Supply Chain Contracting and Customer Substitution Behavior under Retail Competition
- Stephen Wan Hang SHUM (Principal Investigator / Project Coordinator)Department of Management Sciences
- Qian LIU (Co-Investigator)
DescriptionMany manufacturers sell their products through various competing retailers in the same market. Due to legal issues or other constraints such as fairness, some manufacturers may provide different buyers with non-discriminating contracts. For example, the Robinson-Patman Act forbids companies from selling to different retailers at discriminating prices in the United States. Hong Kong has been working on a cross-sector Competition Bill that sanctions anti-competitive conduct. How a manufacturer contracts with competing retailers under non-discrimination constraints is an important problem. Note that by contracting with competing retailers, manufacturers should be aware of how competition among retailers affects consumer choice/substituion behavior, which in turn influences retailers' equilibrium solutions and thus the manufacturer's contracting decisions.We propose to consider the contracting problem under non-discrimination constraints and focus on the effects of customer substitution behavior on retailer competition and the manufacturer's resulting contracting strategy. We will first study how customer substitution among different retailers impacts retailers' equilibrium procurement decisions and discuss the implications that non-discrimination constraints may generate. We will then examine the manufacturer's decision about whether he should sell to competing retailers when he has no flexibility to differentiate them by offering different contracts. We will investigate the preference of a manufacturer for monopolistic or competitive retail markets and how this preference is influenced by customer substitution behavior, production cost and types of contracts (e.g., wholesale price, buyback price and sales rebate). We will further study the impact of direct sales (i.e., the manufacturer sells its product directly to customers) on the customers' purchasing behavior and competition with existing retailers if any. Finally, we will look at the social impact of such contracting problems and the role of public policy in regulating retail competition. The successful completion of the project will contribute to incorporating customer behavior into supply chain management. Particularly, it will improve our understanding of how customer choice/substitution behavior affects retail competition and thus the manufacturer's contracting strategy.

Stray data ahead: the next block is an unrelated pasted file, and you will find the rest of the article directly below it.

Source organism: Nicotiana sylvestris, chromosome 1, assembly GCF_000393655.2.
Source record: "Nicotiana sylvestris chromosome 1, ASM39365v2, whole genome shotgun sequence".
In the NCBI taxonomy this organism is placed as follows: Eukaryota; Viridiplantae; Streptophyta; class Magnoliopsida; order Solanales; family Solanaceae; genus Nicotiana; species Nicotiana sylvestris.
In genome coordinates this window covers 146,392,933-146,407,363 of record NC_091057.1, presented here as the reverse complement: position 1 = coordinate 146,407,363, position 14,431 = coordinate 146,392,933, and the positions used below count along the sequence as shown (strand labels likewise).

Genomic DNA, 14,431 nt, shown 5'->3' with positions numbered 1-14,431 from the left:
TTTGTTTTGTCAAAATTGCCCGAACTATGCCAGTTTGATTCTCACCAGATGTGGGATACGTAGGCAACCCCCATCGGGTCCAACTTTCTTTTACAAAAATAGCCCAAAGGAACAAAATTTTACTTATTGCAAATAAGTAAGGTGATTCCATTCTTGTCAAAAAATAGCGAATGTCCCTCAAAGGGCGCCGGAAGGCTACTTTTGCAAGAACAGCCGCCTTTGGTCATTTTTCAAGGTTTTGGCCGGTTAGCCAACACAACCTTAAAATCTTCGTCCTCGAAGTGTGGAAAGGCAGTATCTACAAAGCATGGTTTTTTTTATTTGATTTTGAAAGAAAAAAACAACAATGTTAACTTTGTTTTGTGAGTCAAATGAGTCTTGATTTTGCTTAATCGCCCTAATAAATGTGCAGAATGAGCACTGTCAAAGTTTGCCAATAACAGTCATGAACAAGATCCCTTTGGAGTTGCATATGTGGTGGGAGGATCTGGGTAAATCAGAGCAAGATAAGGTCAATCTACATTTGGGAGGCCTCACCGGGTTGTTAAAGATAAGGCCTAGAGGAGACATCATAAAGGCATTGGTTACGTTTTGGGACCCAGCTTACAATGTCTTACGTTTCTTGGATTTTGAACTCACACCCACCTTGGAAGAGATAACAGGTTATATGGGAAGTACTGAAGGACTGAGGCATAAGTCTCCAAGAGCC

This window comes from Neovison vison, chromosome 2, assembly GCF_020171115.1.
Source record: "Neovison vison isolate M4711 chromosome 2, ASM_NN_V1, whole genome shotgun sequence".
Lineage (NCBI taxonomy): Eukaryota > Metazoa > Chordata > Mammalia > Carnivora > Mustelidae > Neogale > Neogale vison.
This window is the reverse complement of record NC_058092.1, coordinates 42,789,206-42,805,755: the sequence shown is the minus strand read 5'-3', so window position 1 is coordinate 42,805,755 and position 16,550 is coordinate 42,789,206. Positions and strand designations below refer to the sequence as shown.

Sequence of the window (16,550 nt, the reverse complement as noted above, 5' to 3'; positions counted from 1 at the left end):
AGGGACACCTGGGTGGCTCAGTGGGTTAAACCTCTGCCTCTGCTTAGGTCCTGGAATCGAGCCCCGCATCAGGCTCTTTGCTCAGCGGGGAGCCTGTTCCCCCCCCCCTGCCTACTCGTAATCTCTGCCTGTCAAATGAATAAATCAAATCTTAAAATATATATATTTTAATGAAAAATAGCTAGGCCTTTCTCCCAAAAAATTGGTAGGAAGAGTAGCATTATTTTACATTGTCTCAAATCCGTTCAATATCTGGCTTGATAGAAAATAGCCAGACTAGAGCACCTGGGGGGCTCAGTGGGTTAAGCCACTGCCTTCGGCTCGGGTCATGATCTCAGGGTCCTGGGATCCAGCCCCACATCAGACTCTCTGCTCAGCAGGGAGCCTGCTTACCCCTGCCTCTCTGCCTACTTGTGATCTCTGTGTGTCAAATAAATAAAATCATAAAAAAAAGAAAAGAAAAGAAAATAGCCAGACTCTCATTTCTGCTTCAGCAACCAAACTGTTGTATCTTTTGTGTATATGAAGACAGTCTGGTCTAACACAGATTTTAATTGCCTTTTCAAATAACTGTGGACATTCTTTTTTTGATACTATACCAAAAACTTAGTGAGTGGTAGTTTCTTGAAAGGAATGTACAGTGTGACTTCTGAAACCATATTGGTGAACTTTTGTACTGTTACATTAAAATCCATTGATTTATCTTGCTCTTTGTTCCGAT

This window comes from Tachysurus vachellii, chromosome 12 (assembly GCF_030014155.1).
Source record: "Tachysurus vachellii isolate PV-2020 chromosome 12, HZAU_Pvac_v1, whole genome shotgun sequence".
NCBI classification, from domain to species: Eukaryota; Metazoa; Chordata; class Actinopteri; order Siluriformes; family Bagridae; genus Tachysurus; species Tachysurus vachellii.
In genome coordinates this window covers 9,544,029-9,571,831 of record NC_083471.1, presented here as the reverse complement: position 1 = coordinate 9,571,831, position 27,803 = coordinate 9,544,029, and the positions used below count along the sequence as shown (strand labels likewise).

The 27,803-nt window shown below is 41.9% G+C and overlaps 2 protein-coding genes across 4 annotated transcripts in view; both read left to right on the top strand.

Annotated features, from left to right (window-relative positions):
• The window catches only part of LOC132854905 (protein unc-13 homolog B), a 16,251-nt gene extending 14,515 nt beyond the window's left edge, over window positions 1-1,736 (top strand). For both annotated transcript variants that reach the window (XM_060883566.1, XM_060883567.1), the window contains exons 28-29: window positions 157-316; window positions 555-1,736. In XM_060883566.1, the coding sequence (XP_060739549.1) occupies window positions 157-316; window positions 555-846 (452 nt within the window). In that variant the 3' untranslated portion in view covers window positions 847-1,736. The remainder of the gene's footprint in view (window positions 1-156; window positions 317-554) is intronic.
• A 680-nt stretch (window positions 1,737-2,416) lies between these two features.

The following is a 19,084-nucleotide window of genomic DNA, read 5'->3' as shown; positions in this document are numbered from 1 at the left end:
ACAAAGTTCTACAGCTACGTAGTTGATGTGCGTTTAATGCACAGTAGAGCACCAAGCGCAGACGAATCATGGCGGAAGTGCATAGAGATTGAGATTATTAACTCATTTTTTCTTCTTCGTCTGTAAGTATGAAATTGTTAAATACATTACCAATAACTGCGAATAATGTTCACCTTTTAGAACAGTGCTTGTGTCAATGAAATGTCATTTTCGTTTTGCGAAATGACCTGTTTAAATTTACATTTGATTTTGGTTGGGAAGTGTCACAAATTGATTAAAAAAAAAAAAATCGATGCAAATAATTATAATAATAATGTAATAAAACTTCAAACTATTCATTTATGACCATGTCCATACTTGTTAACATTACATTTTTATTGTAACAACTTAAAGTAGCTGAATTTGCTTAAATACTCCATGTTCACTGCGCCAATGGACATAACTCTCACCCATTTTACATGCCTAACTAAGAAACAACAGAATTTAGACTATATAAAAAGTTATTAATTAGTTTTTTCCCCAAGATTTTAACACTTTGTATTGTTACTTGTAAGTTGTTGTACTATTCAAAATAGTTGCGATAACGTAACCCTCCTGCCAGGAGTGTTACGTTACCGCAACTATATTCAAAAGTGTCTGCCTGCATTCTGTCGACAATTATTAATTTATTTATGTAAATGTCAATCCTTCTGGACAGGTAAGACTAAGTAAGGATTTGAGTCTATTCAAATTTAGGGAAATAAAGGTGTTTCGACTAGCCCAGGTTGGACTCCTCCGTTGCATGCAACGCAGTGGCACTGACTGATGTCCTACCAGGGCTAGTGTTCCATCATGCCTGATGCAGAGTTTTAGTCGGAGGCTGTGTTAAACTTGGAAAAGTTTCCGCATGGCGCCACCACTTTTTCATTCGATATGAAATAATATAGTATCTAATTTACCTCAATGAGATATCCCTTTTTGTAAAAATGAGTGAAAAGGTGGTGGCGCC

|Effective start/end date||1/01/11 → 23/12/15|